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There were many times over the past five years when I was struck by the incredibly kind — and often completely random — outpouring of support we received from our community. Moms I’d never been introduced to would offer me tearful hugs in the hallways of the preschool. People I hadn’t seen in years would drop meals off at our house. Old friends my kids had never met would offer to babysit or take Braedan on an outing when we were in the hospital and I’d have to politely turn them down because no way was I shipping that boy off with anyone he didn’t know. People would tell me that they think of us every day and pray for us every night and cry for us, wish for us, hope for us. Sometimes, I couldn’t help but think, “Really? You do?”
But then tragedy strikes elsewhere and I totally get it. The shoe is on the other foot as I find myself thinking day and night about the woman who lost her husband completely unexpectedly a week ago. I’d known her a tiny bit when our oldest were babies and then I’d seen her at the grocery store every now and again. And then our kids were on the same baseball team this spring when, suddenly, she’s on my mind nonstop. A widow just my age. With three little kids. So I offer to pick up her boys and take them to baseball practice even though I barely knew their names a week ago. And I sign up to deliver a meal. And Mark asks me to run by her house to make sure her lawn doesn’t need mowing.
And then there’s another family we know, whose son is slowly dying after a brutal ten-year battle with cancer. And I find myself sharing their story and getting choked up as I repeat over and over again how damn hard they’ve fought. How endlessly long and endlessly hard they’ve fought for all these years . . . and now there’s an end. So I obsessively check their Facebook pages for the latest news, glance down their street as I drive past like it will tell me something. And I wonder — am I just being nosy? Is this rubbernecking at a car accident? But I feel such a strong need to know so I can … what? Drop off more food? Send a card?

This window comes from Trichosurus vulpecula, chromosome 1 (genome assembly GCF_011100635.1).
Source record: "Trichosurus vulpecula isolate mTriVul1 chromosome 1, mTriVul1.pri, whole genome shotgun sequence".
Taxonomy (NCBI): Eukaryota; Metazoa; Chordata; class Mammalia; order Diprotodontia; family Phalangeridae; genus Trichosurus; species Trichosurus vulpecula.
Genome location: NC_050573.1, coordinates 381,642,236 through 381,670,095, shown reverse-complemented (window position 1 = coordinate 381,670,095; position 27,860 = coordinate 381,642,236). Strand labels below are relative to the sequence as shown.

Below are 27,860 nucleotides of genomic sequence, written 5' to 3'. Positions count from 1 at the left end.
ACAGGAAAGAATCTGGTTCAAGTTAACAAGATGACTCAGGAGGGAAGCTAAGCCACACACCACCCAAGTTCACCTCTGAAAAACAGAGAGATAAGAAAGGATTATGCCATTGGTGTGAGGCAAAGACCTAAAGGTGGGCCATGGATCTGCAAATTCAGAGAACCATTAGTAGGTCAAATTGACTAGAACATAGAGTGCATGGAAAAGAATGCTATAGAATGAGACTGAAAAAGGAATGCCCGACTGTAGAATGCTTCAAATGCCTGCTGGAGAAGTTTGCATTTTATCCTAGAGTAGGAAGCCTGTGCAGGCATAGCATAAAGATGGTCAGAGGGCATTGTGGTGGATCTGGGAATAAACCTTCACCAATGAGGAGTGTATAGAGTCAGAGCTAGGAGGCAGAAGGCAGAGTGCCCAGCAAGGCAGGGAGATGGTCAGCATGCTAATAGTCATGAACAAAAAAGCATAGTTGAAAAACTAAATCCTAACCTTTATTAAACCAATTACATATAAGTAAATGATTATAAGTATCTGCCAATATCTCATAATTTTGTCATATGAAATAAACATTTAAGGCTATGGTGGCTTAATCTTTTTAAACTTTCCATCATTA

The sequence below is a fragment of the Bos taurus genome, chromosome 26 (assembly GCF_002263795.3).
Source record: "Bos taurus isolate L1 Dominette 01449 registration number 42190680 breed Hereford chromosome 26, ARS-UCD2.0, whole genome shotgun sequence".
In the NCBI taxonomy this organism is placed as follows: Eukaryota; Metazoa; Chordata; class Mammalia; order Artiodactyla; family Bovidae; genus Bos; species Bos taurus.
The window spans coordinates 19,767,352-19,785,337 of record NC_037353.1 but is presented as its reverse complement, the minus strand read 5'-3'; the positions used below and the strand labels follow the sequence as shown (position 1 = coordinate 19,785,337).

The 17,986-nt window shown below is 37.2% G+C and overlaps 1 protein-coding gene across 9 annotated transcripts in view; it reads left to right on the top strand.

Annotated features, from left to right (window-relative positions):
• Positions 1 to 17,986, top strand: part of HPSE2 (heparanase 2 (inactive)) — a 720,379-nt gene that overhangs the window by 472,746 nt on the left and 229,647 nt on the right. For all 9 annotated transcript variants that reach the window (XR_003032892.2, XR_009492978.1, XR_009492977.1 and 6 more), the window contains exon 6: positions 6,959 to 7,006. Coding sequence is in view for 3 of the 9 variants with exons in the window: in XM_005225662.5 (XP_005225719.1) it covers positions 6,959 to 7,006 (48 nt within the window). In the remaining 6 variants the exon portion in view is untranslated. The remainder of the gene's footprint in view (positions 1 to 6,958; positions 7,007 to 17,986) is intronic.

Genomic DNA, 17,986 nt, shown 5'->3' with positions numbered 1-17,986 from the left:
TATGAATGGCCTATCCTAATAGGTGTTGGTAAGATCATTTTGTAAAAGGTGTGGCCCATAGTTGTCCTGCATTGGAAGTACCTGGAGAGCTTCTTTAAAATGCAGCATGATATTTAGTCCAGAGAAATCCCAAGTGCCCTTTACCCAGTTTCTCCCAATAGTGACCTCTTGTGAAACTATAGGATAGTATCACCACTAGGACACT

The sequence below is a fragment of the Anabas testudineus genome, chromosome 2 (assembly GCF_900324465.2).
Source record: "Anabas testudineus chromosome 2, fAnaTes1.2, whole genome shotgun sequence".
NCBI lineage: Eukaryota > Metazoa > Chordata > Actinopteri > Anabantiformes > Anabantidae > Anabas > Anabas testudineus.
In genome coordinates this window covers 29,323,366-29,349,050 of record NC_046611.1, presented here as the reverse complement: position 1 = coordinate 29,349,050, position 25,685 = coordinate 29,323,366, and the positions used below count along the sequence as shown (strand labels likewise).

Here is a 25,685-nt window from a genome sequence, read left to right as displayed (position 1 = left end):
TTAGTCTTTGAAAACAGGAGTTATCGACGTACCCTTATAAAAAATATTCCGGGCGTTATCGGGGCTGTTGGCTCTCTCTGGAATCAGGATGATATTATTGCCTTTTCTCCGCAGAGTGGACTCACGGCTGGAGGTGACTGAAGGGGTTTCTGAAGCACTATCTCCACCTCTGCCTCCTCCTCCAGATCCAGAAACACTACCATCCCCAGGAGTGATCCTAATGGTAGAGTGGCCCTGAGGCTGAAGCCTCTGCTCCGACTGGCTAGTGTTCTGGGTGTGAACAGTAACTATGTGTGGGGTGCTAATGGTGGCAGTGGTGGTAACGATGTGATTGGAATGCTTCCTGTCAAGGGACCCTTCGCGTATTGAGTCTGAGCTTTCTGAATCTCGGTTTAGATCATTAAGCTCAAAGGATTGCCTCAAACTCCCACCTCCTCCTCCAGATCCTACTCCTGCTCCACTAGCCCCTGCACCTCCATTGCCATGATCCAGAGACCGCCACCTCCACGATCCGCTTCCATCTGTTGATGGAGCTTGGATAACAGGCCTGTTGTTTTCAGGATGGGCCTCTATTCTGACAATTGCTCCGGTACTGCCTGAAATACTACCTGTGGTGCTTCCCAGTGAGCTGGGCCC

I understand now. I understand how you all felt — both hopeless and hopeful, a little bit guilty for your curiosity, for taking such an intimate glimpse at another family’s suffering, and yet consumed by it. I know why you followed us, sometimes quietly, with such consistency, for so many years. I understand the cookies and the muffins and the casseroles and the coffee. I feel the drive to give that tearful hug. I get it. We all just want to do something. We want to somehow ease the paths of those in crisis. We wish that they could take that huge chunk of sadness they’re forced to bear and break it up into tiny, more manageable pieces. That they could pass off those pieces to their friends and neighbors and, yes, to mere acquaintances and probably even total strangers. We could all handle just one small piece of their sadness, that wouldn’t be too much. We could just quietly hold on to it for them, to lighten their burden, and maybe trade a little piece of our own strength or joy or peace.
We can’t, of course, but we can want to. That wanting is worth something. It was worth something to me at least. And hopefully it’s worth something to them.